#e.25212 Wednesday 10:30AM to 12:00PM
November 20, 2013
CM | 1.50

2013 Speaker Series – Composting and Community Resilience

APA National Capital Area Chapter
Upper Marlboro, MD

Free event

Based on the findings of two recent reports from the Institute for Local Self-Reliance’s Composting Makes $en$e Project – Pay Dirt and Building Healthy Soils with Compost to Protect Watersheds, this presentation will feature new research on the jobs sustained through composting and compost use in Maryland. ILSR found, for instance, that 1,400 new full-time jobs could potentially be supported for every 1 million tons of yard trim and food scraps converted into compost that is used locally in green infrastructure and low-impact development. Attendees will also learn about growing markets for compost and its benefits for protecting the climate, enhancing soil, and building community resilience.

Unsustainable patterns of wasting drive climate change, resource depletion, habitat destruction and a range of other environmental crises. The US disposes of 164 millions tons of garbage every year in landfills and trash burners. Of this, 53% represents organic material that potentially could be composted (such as food scraps, yard trimmings, wood waste, and wastepaper). The lion’s share was landfilled. When landfilled, these biodegradable materials break down and produce methane, a greenhouse gas 72 times more potent than carbon dioxide in its global warming strength. When composted, however, these materials become an asset that sequesters carbon, reduces soil erosion and runoff, decreases pesticide use, and builds healthy soil. Compost enhances the ability of communities to weather the ravages of droughts and severe storms. Another benefit: composting sustains more jobs than landfills. In short, advancing composting and compost use is a key sustainability strategy to reduce garbage, create jobs, protect watersheds, reduce climate impacts, improve soil vitality, and build resilient local economies.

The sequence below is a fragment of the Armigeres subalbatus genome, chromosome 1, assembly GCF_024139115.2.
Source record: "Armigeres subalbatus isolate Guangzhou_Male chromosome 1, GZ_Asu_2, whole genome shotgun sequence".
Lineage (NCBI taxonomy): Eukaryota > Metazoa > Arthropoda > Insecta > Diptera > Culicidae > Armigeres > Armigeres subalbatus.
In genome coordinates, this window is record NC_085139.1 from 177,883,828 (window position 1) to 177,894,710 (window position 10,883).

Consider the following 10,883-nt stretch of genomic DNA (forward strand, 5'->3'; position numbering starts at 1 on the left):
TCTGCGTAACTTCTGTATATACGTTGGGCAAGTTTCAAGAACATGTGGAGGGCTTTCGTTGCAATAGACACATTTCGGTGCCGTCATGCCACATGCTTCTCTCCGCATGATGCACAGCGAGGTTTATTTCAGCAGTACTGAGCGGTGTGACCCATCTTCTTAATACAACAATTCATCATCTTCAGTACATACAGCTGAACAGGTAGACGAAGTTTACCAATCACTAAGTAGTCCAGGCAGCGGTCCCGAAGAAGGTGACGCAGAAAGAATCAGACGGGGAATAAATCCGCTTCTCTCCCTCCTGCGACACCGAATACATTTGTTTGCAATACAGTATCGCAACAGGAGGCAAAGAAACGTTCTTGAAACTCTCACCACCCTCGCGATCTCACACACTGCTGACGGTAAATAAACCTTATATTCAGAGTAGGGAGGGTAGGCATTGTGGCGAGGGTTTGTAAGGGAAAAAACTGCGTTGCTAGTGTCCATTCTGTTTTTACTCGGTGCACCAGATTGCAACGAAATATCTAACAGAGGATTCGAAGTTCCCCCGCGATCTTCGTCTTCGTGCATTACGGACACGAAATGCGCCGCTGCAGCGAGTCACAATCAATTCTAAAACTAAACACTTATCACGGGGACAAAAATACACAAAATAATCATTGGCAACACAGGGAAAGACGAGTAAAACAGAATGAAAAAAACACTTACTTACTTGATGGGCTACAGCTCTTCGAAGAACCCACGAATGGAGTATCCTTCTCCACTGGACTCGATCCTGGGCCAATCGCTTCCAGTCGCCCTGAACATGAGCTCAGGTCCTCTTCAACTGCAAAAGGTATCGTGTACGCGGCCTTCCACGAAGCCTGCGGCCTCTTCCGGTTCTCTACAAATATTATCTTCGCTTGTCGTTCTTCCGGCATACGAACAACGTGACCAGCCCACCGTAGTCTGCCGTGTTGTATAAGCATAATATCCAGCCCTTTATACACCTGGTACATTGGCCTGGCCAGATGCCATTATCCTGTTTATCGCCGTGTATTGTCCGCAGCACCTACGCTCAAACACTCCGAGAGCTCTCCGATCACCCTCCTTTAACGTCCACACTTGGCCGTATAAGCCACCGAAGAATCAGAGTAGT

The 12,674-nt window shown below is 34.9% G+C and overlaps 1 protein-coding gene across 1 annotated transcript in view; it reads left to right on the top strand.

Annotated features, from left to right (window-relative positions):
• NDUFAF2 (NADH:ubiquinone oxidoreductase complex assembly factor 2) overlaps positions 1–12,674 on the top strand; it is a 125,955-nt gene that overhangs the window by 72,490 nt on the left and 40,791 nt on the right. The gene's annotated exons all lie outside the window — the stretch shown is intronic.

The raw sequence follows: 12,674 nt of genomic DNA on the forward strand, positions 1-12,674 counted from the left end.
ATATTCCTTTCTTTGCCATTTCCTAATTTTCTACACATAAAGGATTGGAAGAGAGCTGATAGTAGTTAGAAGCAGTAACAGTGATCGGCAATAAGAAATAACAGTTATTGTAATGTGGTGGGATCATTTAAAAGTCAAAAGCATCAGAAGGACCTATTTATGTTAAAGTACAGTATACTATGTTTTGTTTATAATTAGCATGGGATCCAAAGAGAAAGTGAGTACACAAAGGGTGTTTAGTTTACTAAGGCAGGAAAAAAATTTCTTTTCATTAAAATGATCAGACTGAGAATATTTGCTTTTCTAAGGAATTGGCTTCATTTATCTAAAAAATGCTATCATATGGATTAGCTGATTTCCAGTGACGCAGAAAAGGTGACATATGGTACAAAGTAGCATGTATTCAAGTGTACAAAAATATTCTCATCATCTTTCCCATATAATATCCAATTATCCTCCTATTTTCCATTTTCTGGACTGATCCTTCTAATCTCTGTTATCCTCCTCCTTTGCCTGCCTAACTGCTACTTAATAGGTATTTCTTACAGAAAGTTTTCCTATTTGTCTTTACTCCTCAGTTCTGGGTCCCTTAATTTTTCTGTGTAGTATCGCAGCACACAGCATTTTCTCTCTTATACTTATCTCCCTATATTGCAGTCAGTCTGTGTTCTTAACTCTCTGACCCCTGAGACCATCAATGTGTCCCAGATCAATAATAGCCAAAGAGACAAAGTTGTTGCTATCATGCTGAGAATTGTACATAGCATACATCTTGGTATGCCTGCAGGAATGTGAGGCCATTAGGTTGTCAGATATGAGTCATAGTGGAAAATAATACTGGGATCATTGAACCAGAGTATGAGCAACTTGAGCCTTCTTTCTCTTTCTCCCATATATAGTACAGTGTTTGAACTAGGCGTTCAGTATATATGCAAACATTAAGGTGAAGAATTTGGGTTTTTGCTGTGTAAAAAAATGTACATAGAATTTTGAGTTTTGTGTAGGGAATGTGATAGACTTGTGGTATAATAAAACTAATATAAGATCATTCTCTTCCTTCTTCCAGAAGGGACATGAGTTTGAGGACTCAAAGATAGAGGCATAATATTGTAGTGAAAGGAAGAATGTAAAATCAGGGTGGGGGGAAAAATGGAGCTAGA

Lack of awareness of composting’s benefits hampers its growth. There is also a lack of attention paid to developing small-scale locally based systems. Food waste composting is expanding across the country, but where it is institutionalized – such as in San Francisco and Seattle – the systems implemented tend to be centralized, relying on large-scale collection with long distance hauling to out-of-town large-scale regional facilities. This is an improvement over landfilling, but does not capture the maximum environmental or economic benefit for communities. Locally based composting circulates dollars in the community, promotes social inclusion, greens neighborhoods, builds healthy soils, and reuses waste. When materials are transported far away for processing, none of these benefits are realized at the local level. This presentation will educate attendees on the importance of composting to address diverse environmental challenges, while contributing to local economic development.



Brenda Platt

(6 Ratings)